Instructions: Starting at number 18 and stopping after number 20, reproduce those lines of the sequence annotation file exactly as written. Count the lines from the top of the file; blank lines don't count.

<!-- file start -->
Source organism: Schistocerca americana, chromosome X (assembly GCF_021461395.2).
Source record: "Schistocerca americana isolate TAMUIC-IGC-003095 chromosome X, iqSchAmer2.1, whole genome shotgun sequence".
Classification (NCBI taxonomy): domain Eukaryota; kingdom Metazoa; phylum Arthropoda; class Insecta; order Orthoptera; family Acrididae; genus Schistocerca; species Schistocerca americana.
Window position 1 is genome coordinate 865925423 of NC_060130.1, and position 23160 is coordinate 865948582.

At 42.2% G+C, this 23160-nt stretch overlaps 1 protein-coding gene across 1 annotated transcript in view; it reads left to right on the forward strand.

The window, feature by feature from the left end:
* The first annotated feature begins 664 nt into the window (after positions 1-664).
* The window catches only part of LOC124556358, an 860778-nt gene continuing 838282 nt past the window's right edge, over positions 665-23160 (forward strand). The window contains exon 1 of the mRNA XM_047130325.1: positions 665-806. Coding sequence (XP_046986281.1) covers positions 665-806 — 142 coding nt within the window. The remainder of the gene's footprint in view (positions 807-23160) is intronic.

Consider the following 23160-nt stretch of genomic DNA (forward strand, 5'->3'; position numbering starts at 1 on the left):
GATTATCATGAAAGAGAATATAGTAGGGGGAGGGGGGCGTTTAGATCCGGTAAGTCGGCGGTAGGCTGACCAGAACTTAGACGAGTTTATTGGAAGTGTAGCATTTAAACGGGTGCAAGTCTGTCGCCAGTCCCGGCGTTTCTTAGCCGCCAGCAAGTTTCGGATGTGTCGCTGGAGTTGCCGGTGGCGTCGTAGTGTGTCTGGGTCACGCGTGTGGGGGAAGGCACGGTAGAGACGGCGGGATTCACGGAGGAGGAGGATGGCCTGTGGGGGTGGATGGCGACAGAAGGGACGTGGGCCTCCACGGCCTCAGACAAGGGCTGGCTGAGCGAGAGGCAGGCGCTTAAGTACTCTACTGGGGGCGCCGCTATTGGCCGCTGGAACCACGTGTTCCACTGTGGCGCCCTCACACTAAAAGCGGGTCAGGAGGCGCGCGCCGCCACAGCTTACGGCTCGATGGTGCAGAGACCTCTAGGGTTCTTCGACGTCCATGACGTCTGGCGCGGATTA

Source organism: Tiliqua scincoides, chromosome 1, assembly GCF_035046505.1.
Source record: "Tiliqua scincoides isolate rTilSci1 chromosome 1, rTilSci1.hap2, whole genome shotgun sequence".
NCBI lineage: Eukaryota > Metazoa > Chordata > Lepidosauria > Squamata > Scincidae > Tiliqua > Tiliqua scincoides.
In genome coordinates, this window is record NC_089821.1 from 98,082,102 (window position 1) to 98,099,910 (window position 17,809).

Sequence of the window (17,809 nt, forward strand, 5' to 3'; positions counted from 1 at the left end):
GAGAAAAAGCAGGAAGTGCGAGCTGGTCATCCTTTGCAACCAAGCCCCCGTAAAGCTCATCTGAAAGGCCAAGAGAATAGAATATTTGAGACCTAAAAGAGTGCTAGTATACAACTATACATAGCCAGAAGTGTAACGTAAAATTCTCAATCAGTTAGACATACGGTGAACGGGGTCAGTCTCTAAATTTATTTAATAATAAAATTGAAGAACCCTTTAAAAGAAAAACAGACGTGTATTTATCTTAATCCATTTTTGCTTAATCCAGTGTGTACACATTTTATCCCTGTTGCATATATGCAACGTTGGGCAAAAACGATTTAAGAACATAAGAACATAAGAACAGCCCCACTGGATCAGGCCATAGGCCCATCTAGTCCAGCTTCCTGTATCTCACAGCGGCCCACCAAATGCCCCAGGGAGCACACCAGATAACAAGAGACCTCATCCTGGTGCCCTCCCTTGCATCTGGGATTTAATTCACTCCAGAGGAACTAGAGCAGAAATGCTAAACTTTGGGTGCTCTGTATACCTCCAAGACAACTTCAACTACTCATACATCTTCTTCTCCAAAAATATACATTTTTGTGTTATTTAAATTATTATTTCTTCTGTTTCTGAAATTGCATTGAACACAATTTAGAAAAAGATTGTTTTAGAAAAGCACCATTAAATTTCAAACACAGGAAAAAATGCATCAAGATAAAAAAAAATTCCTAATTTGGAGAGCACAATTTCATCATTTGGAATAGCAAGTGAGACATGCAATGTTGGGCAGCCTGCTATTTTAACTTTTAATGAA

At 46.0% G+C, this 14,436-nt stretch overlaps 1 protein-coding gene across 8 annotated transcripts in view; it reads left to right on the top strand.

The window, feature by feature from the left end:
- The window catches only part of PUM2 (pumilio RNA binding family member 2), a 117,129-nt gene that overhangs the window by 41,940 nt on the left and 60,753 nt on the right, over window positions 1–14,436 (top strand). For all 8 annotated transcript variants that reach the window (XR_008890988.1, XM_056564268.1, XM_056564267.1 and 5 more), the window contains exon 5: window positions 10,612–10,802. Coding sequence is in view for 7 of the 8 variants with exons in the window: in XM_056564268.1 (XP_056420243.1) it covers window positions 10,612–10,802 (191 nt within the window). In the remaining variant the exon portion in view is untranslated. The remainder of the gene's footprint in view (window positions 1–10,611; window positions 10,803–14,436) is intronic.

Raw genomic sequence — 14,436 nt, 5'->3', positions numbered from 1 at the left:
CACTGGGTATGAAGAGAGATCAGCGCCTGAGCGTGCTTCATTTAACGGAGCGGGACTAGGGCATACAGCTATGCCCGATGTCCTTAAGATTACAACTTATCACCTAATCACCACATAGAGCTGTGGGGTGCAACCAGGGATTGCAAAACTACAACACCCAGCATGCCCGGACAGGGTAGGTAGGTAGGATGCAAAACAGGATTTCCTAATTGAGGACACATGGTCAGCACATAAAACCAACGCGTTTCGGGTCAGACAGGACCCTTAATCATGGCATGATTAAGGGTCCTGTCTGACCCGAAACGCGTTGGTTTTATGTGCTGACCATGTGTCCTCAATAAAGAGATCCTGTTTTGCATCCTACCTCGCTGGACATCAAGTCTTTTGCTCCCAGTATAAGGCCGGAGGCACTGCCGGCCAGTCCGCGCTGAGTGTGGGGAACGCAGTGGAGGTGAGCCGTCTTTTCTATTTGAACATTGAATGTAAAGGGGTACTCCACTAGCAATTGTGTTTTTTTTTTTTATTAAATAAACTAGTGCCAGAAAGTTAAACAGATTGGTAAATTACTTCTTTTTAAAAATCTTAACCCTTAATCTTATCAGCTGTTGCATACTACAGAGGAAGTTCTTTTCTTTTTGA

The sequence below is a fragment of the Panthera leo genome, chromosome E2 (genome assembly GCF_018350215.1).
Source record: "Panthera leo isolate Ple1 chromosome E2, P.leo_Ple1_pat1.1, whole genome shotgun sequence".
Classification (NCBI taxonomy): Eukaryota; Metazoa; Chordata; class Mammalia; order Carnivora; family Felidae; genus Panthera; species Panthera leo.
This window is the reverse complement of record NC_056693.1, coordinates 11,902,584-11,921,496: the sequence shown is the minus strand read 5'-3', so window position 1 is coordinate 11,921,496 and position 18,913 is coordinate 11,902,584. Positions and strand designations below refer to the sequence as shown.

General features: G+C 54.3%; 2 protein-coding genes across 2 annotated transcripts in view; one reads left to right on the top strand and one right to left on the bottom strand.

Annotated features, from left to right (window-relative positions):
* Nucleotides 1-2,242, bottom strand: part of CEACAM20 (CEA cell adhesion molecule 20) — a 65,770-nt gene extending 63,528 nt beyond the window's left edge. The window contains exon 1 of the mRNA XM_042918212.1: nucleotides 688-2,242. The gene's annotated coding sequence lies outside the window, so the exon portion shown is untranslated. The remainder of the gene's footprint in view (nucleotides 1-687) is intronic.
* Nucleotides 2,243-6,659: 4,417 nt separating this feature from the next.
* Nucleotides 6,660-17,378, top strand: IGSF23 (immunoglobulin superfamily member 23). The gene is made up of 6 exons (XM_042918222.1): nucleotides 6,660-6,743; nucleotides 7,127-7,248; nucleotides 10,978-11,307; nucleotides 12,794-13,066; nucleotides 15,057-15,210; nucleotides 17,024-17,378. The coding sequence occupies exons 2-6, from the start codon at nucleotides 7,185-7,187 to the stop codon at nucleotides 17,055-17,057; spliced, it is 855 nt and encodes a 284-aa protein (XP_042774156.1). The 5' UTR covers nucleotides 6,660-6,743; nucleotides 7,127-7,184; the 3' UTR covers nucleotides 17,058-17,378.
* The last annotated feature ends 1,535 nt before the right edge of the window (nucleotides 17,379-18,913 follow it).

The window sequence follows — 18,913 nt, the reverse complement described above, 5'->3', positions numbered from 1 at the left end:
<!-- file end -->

The window, feature by feature from the left end:
- The window catches only part of PUM2 (pumilio RNA binding family member 2), a 117,129-nt gene that overhangs the window by 41,940 nt on the left and 60,753 nt on the right, over window positions 1–14,436 (top strand). For all 8 annotated transcript variants that reach the window (XR_008890988.1, XM_056564268.1, XM_056564267.1 and 5 more), the window contains exon 5: window positions 10,612–10,802. Coding sequence is in view for 7 of the 8 variants with exons in the window: in XM_056564268.1 (XP_056420243.1) it covers window positions 10,612–10,802 (191 nt within the window). In the remaining variant the exon portion in view is untranslated. The remainder of the gene's footprint in view (window positions 1–10,611; window positions 10,803–14,436) is intronic.

Raw genomic sequence — 14,436 nt, 5'->3', positions numbered from 1 at the left: